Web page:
Hello Danny. My first question deals with another band, Exhumed. You helped them out on the drums on their European tour last year. To my surprise you gave a drum solo during the show. That's quite an uncommon thing in death/grind metal. And for a hired drummer it's even more remarkable. The guys from Exhumed showed they had a lot of faith and trust in your skills.
Yeah, we just wanted to add a little extra to the show, make it a little bit more interesting.
For me, normally when a drummer is giving a drum solo – in the more traditional hard rock and metal genres – it's time for me to take a piss or to get another drink. It's boring! But not with your solo: I was pretty impressed with your Animal-show.
Hehehe, thank you. Yeah, I did it every night on the tour. I just did something at the top of my head. Pure improvisation. And it's kinda weird, cause when I give a drum solo in Europe the reactions from the crowd are really good. Everyone was really into it. But if we want to do something like this in The States, it'll be looked upon as something totally not cool. People in the US are not into drum solos as much as they are in Europe.
Let's go to Uphill Battle. Your new and second album 'Wreck Of Nerves' is my first nerve-wrecking experience with this band. Are there any differences between this album and your previous album 'Uphill Battle'?
I think there are some differences between the albums. On the first album we had a different bass player and lead guitar player. They didn't do as much writing songs as Adi (Tejada, the singer) and I. But Adi and I are the key members from the band; we are in the band from day one. The production on the record is a little rawer and the music a little more spastic. If I would compare these two albums, then this new album is definitely more diverse. There's more breakdown, there are a lot of fast parts and there's more varied vocals, because we use on this album three different vocals: our bass player Joe Gonzalez, Adi and me. On the first one it was mainly Adi who sang and I used to do back-up vocals while I drummed. There are some clean guitars playing on it as well, which you can hear in those interludes.
Those interludes, which connects several songs to each other, was that an idea from Matt Boyles (known from bands like Isis and Neurosis), who mixed the album?
All what Matt Boyles did was mix our record. We recorded it locally with a friend of ours, Martin Ayala, and it was pretty much our idea to do those interludes. Yes, Martin is a friend of ours and has never recorded any big band before us. No big producers, no big time studio work. We listen to the same type of music and he knows exactly how to get the sound that we want. So we may go back to him for our next release. Then, after the recording, we sent the record to Matt, he mixed it, after that it was sent to Scott Hull (guitarist from Pig Destroyer) for the mastering the album. So the record went through a lot of people. There might be a few things I would have changed, but overall it sounds good. It sounds a lot better than our first album. The guitar tone is a lot heavier; certain parts of the drums are more prominent. Matt goes for a real organic approach and it definitely has that feel to it.
You wrote thirteen songs, but only eleven ended up on 'Wreck Of Nerves'. What'll happen with the other two?
Yeah, we didn't want the album to be too long. That's one thing I just can't stand: albums that are too long. That's why we left out two songs to keep the album between the 30 and 35 minutes. But I don't know what we going to do with those songs. Relapse is talking about doing a special Japanese release of the album, showcasing those two extra songs. I like those two songs also very much, so personally I would like to use those songs for an EP or a seven inch record or something, so that everyone has access to reaching those songs.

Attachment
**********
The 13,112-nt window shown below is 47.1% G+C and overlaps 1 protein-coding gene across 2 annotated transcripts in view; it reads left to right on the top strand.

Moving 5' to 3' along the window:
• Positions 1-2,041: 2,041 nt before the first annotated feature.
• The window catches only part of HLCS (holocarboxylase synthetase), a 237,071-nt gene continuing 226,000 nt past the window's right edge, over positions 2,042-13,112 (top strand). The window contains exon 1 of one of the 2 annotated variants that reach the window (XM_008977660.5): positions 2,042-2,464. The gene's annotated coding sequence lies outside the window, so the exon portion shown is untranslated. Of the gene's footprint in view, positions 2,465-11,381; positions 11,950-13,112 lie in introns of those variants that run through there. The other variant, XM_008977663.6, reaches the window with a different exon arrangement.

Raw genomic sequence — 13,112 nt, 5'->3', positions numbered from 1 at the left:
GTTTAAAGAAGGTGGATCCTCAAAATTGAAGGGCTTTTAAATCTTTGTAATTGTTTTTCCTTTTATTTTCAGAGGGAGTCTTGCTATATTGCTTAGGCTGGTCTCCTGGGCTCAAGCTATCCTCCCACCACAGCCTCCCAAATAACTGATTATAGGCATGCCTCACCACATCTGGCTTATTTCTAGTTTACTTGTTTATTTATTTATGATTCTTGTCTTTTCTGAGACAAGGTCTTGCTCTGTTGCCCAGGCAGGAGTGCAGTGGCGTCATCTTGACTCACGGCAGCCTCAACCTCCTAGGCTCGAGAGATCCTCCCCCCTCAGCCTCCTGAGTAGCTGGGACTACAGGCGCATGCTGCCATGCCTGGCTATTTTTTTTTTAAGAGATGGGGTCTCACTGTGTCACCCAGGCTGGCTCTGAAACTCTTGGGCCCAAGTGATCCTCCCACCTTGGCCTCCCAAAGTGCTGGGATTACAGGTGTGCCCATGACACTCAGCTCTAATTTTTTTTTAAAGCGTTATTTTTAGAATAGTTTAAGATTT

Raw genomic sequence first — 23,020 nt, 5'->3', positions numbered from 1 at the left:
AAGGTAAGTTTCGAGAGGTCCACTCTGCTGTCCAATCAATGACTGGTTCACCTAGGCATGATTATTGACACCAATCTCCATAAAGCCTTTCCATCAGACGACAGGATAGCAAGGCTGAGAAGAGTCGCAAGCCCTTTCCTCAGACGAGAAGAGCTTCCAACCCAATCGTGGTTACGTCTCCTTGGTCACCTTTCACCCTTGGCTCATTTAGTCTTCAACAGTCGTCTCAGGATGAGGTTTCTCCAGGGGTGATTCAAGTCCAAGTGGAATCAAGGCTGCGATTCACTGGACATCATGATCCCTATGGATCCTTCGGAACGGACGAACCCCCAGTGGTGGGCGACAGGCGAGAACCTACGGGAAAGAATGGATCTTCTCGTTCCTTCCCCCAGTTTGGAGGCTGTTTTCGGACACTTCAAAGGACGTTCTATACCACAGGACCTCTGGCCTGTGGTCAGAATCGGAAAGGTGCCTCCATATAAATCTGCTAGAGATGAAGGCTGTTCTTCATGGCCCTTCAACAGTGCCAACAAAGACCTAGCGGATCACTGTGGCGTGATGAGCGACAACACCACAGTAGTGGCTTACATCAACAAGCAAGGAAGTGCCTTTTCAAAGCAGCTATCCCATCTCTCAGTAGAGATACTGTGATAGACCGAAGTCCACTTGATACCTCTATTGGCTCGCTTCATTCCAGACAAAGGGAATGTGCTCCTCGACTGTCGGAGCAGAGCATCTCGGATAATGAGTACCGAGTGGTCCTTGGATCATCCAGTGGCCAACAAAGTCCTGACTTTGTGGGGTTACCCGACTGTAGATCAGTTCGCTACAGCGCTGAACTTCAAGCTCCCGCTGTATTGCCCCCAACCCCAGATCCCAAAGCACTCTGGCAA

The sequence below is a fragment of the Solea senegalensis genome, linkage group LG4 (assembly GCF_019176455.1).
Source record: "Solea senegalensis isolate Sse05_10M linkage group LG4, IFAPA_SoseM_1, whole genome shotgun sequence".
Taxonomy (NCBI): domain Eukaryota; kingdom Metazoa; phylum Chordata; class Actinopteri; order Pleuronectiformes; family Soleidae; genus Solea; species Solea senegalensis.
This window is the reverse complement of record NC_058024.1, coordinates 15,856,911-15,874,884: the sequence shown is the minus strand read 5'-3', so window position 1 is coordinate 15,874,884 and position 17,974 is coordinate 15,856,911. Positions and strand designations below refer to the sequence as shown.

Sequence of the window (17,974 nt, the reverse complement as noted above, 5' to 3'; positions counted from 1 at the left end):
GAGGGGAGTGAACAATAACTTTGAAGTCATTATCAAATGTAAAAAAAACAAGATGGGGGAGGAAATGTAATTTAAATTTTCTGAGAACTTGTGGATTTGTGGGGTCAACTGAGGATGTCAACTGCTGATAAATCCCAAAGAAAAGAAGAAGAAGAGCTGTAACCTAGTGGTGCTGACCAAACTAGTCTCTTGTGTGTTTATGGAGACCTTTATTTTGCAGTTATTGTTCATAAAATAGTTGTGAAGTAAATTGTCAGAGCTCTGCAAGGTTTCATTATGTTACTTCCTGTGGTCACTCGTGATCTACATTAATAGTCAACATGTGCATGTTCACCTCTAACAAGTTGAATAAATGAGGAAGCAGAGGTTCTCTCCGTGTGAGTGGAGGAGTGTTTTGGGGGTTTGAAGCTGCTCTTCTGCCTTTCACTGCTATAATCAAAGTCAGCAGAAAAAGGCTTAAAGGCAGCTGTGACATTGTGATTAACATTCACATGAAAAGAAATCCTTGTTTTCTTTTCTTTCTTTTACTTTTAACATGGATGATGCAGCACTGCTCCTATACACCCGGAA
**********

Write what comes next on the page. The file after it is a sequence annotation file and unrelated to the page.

I really don't know how popular or big your type of music style is. How big/popular are those bands like Exhumed, Nasum, Gadget. Your album is now released several weeks in the States (and is released a few weeks later in Europe, 15th March): What kind of sales from your cd can or may I expect?
I have no idea. That's completely blank for me too. We'll probably have to wait a little while till the album is out for several months and then we might get to see record scans. And actually, we're still waiting to get a statement that tells us how many records we sold from our first album. We haven't received it yet. So I couldn't really tell you, but I have a feeling that this album is going to do a lot better. As for the bands you've mentioned, I think Exhumed is really big. They've been around for over ten years and constantly going to Europe, they've been to Japan. I'm actually going to Japan with them again, after we do the US tour. And we might be coming back to Europe pretty soon as well for some festivals in Germany and the Czech Republic.
Isn't that a problem for Uphill Battle if you're constantly on the road with Exhumed?
Not really. After our tour with Exhumed (Uphill Battle is now touring with Exhumed through The States, and yes: Danny is working his ass off, EDS), Uphill Battle is going to take a break, cause with our inside lives – jobs and everything and so – we need to get our stuff together. Settle down for a little bit. I mean, we love to come to Europe, that's what we are working on and that's why I'm talking to more European press like you for interviews and stuff. I really like to come out there with Uphill Battle.
Of course. You mentioned job lives and so. So it's not that you're a professional drummer? I mean: you play in Uphill Battle, Exhumed and also in a band that's called Cinema Strange.